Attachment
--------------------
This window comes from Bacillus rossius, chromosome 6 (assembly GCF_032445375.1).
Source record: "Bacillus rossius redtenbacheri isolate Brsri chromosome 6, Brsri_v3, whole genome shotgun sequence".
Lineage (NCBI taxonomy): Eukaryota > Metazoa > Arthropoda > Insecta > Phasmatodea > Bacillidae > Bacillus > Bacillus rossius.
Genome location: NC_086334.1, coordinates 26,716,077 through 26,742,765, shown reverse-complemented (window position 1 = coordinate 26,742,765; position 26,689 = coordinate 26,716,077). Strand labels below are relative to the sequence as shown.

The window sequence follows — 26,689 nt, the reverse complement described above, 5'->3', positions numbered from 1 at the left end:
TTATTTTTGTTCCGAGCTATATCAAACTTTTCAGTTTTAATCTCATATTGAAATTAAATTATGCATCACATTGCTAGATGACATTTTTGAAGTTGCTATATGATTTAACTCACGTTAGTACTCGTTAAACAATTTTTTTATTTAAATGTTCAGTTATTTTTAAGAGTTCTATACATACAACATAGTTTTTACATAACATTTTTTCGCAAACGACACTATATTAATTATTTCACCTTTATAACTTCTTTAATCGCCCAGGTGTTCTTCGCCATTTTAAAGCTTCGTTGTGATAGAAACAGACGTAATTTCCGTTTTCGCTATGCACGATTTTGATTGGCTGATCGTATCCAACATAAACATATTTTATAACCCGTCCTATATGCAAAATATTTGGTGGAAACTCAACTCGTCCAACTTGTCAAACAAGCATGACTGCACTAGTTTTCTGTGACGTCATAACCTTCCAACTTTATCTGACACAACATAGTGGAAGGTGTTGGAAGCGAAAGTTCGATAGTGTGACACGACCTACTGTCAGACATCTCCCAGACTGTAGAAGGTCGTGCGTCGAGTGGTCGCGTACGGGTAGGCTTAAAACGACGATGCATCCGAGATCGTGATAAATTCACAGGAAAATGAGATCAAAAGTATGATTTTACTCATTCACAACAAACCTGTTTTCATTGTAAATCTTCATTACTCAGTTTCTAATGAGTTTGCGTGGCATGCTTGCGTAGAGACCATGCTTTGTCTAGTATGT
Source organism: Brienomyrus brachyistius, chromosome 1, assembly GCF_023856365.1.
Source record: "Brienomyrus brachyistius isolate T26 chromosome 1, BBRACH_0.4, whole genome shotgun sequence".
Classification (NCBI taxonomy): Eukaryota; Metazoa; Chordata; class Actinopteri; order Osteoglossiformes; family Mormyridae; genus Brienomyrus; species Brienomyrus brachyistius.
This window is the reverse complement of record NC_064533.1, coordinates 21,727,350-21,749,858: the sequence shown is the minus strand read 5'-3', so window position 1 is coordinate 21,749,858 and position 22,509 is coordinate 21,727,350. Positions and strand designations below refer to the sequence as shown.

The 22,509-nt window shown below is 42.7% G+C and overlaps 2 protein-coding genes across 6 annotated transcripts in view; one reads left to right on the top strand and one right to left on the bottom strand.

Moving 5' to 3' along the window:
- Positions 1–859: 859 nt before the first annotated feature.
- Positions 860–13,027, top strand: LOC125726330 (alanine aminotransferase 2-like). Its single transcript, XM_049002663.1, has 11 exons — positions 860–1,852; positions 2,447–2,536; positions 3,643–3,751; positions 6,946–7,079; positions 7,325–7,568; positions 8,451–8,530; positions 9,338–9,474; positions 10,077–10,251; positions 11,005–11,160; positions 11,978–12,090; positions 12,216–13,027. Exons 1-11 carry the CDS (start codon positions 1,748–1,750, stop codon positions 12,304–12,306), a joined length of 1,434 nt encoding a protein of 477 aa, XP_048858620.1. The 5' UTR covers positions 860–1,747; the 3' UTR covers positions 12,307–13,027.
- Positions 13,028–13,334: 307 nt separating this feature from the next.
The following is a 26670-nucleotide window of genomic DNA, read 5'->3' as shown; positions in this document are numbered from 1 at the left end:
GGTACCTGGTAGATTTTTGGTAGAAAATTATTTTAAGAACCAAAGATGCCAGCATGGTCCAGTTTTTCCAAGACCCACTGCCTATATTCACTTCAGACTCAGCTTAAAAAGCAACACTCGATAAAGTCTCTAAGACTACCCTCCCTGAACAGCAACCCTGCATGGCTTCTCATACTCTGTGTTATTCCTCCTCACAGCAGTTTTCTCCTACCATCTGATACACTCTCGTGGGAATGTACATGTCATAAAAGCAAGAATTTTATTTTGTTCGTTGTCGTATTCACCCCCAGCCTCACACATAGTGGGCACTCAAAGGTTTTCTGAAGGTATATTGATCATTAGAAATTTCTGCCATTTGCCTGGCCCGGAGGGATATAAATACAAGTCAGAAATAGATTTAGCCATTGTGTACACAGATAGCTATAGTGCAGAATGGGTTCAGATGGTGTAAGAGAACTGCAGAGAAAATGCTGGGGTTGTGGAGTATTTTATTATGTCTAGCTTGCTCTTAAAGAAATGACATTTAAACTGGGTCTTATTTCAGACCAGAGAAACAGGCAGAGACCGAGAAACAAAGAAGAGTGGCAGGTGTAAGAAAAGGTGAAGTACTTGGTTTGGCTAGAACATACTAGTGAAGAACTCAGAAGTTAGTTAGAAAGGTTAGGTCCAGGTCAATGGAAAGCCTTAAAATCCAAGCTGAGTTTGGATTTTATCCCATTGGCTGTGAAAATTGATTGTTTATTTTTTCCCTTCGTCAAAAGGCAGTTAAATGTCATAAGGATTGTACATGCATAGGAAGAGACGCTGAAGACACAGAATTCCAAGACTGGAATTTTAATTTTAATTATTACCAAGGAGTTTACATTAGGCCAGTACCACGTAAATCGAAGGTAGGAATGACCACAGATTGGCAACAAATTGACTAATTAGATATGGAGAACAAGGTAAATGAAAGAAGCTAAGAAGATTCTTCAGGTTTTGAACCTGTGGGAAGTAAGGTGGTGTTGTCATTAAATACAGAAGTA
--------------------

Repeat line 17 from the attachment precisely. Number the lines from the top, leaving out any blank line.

GGTACCTGGTAGATTTTTGGTAGAAAATTATTTTAAGAACCAAAGATGCCAGCATGGTCCAGTTTTTCCAAGACCCACTGCCTATATTCACTTCAGACTCAGCTTAAAAAGCAACACTCGATAAAGTCTCTAAGACTACCCTCCCTGAACAGCAACCCTGCATGGCTTCTCATACTCTGTGTTATTCCTCCTCACAGCAGTTTTCTCCTACCATCTGATACACTCTCGTGGGAATGTACATGTCATAAAAGCAAGAATTTTATTTTGTTCGTTGTCGTATTCACCCCCAGCCTCACACATAGTGGGCACTCAAAGGTTTTCTGAAGGTATATTGATCATTAGAAATTTCTGCCATTTGCCTGGCCCGGAGGGATATAAATACAAGTCAGAAATAGATTTAGCCATTGTGTACACAGATAGCTATAGTGCAGAATGGGTTCAGATGGTGTAAGAGAACTGCAGAGAAAATGCTGGGGTTGTGGAGTATTTTATTATGTCTAGCTTGCTCTTAAAGAAATGACATTTAAACTGGGTCTTATTTCAGACCAGAGAAACAGGCAGAGACCGAGAAACAAAGAAGAGTGGCAGGTGTAAGAAAAGGTGAAGTACTTGGTTTGGCTAGAACATACTAGTGAAGAACTCAGAAGTTAGTTAGAAAGGTTAGGTCCAGGTCAATGGAAAGCCTTAAAATCCAAGCTGAGTTTGGATTTTATCCCATTGGCTGTGAAAATTGATTGTTTATTTTTTCCCTTCGTCAAAAGGCAGTTAAATGTCATAAGGATTGTACATGCATAGGAAGAGACGCTGAAGACACAGAATTCCAAGACTGGAATTTTAATTTTAATTATTACCAAGGAGTTTACATTAGGCCAGTACCACGTAAATCGAAGGTAGGAATGACCACAGATTGGCAACAAATTGACTAATTAGATATGGAGAACAAGGTAAATGAAAGAAGCTAAGAAGATTCTTCAGGTTTTGAACCTGTGGGAAGTAAGGTGGTGTTGTCATTAAATACAGAAGTA